Wasp Nest Identification, Treatment and Removal

An overview of commonly encountered wasp species with information for safe treatment and removal of nests.

Wasp nest treatment and removal is amongst the more dangerous activities a pest manager undertakes. Although there are a number of common elements to wasp treatments no matter the species, there are certainly some specific considerations for some of the wasp species, especially for European wasps. Here we provide some tips on wasp nest identification, nest treatment and removal.


Australian paper wasp nests

Only a few species of Australian paper wasp cause issues around buildings. Identification is fairly straightforward as even without seeing a wasp, the nests have distinctive shapes that should allow accurate identification, especially when the location in Australia is considered.

Polistes humilis, which is actually called the Australian paper wasp, is found across Australia, and also in the North Island of New Zealand. The nests are located in sheltered areas, under eaves and the branches and large leaves of foliage (Figure 1). The nest has an open structure (the cells are clearly visible) with the nest hanging upside down off a single stalk. The nests are relatively small, only accommodating several hundred wasps at its maximum size. An unusual behaviour of Australian paper wasps is that they reuse old nests – sometimes a queen will overwinter, but sometimes new queens will start a new colony in an old nest.


Wasp nest in a eucalyptus tree in the Australian bushland
Figure 1: Australian paper wasp nest (Polistes humilis) on a sheltered
tree trunk


Polistes chinensis, the Asian paper wasp, is an invasive species, which is found in NSW and in the North Island of New Zealand and the top of the South Island. It is noteworthy in that it is often confused with the European wasp due to its black and yellow colouration. However, they have yellow antennae (European wasps have black antennae), and their nests and nest locations are similar to the Australian paper wasp.

Although less common, it’s important to mention a number of other native Australian paper wasps that belong to the Ropalidia genus. Ropalidia revolutionalis is found in Queensland. Their nests consist of thin combs only two cells wide, which are up to 10 cm long. They hang vertically in sheltered areas and often several nests will be hanging in a row (Figure 2). New nests are built each spring.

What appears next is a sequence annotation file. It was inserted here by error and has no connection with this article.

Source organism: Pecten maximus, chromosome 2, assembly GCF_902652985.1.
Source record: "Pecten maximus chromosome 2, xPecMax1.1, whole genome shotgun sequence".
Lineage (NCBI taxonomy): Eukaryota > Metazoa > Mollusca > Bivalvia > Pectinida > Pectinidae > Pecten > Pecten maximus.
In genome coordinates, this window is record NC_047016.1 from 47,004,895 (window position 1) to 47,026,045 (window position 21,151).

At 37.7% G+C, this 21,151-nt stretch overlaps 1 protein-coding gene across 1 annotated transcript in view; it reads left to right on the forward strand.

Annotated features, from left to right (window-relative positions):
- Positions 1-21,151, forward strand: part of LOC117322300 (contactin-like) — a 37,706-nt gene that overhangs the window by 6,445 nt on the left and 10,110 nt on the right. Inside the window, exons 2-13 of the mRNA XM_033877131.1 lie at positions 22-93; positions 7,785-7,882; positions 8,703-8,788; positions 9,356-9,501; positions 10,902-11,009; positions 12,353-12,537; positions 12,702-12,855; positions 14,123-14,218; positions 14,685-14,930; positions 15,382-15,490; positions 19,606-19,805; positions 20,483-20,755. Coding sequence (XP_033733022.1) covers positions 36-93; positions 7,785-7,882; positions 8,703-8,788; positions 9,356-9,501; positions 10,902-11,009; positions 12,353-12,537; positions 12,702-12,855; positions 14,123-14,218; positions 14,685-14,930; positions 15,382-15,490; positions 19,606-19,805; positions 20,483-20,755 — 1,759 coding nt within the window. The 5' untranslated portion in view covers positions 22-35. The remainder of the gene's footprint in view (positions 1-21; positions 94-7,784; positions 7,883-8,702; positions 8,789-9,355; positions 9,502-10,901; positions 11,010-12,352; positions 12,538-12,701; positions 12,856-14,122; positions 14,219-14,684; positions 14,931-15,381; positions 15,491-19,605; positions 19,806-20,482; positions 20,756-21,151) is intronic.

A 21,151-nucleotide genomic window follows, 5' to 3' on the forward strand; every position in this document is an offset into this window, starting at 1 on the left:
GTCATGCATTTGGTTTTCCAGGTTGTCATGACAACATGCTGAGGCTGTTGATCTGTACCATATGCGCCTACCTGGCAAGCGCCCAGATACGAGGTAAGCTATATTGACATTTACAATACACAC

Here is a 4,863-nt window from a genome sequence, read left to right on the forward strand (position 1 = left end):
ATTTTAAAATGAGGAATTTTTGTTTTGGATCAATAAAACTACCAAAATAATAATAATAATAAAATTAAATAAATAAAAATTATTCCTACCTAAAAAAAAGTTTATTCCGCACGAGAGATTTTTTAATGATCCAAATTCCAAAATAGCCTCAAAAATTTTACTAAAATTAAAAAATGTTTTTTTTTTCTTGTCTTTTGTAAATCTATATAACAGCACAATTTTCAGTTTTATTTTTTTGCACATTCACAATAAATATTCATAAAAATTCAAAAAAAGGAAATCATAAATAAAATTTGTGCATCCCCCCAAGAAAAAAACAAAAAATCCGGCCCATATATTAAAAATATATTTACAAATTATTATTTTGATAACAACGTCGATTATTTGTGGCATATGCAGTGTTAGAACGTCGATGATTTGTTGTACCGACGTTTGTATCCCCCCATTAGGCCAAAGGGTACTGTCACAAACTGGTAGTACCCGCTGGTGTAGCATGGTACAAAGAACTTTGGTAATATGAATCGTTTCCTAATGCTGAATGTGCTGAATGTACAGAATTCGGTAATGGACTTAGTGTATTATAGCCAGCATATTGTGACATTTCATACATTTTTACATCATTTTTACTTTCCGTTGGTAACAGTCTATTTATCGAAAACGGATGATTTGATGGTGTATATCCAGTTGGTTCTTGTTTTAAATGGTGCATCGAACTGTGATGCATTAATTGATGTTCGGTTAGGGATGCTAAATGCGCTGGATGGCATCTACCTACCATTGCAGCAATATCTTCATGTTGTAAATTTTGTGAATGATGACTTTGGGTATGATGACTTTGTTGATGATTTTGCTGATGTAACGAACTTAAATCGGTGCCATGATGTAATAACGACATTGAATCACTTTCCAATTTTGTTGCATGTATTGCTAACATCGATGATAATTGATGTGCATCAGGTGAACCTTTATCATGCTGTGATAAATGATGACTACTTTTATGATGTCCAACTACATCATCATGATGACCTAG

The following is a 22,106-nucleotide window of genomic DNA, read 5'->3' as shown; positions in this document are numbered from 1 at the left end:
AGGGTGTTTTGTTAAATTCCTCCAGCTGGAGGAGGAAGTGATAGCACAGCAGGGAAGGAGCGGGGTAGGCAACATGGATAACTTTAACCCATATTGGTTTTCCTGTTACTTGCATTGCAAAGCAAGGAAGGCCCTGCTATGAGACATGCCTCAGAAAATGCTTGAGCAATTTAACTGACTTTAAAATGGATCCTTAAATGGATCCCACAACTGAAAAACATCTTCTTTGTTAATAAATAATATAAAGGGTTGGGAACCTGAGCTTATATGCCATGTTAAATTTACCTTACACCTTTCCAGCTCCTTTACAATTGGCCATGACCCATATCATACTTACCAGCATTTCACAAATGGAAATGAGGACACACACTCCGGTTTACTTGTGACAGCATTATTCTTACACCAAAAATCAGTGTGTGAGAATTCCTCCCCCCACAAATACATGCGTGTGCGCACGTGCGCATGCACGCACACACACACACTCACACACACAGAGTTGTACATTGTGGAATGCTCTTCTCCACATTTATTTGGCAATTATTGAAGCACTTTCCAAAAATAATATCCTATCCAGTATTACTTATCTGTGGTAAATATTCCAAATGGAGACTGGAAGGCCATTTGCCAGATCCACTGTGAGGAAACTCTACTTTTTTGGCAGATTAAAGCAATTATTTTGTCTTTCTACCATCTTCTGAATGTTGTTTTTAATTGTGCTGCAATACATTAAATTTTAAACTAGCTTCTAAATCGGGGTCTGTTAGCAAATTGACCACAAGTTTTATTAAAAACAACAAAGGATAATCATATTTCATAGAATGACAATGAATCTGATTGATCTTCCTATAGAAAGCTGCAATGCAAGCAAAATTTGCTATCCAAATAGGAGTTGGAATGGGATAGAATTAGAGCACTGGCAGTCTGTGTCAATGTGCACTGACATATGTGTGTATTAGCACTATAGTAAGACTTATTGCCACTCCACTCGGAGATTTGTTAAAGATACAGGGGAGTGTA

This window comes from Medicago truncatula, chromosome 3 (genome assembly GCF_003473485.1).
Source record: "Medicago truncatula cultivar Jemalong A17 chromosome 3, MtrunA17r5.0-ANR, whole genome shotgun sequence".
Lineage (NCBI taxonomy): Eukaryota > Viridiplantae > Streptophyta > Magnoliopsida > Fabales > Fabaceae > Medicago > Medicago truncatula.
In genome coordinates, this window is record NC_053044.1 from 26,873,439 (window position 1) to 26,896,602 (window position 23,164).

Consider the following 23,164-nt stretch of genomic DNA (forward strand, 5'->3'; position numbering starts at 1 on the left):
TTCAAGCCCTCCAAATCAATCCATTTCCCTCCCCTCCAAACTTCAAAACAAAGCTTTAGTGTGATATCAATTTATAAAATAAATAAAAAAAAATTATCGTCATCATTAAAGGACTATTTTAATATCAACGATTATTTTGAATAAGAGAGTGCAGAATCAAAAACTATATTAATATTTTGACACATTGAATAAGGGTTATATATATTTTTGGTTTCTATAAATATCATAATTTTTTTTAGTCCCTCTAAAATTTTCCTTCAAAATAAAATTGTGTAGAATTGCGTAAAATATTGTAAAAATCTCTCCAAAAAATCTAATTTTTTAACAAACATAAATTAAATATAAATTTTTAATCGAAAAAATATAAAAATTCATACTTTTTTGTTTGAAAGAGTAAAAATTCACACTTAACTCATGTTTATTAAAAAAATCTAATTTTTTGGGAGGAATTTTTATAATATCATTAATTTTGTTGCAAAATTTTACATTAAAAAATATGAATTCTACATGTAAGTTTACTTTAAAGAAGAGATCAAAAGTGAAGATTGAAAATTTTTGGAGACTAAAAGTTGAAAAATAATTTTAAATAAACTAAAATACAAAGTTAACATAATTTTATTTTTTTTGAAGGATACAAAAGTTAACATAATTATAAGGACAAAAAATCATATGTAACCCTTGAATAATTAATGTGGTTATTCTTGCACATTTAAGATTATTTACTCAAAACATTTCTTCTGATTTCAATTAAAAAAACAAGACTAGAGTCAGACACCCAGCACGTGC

Figure 2: Nests of Ropalidia revolutionalis


Ropalidia romandi, the yellow brown paper wasp, is found in Queensland and the Northern Territory. It encloses its nest in a paper shroud creating a ‘paper bag nest’ (Figure 3). Given the appearance of the nest and the appearance of the wasp itself (yellow with dark markings), it is sometime confused with the European wasp. However, it has a non-overlapping distribution (European wasps are not found in Queensland or the Northern Territory). They have some other similarities with the European wasp in that they can build large nests, they are very aggressive, and they overwinter; their nests can increase in size year on year. Interestingly they found new nests by swarming – a few queens leave the nest with a large number of workers.


The ‘paper bag’ best of the yellow brown paper wasp
Figure 3: The ‘paper bag’ best of the yellow brown paper wasp, Ropalidia romandi (photo credit: e-Wasp)


European wasp nests

The term ‘European wasps’ actually covers two similar species, the German wasp (Vespula germanica) and the common wasp (Vespula vulgaris). Typically, they can be differentiated by looking at the heads, with the German wasp having three small black dots on the front of the head. Both species will build their nests either underground in raised banks (Figure 4) or above ground in sheltered areas next to objects. They are happy to build their nests on eaves and in roof voids. Both nests start with the queen building cells for the first brood.


European wasp nest
Figure 4: In-ground European wasp nests are best treated with insecticide dust


However, as the nest increases in size, a shroud is built over the nest for protection and to maintain nest temperatures (Figure 5). However, there are also some notable differences in their nests. German wasp nests tend to be grey and are made from the fibres from sound wood whilst common wasp nests tend to be brown as they use fibres from dead or rotting wood. Typically, German wasps will produce slightly larger nests than common wasps and are more likely to overwinter, producing multi-season nests and extremely large colonies. However, identification is somewhat academic, as the treatment is the same.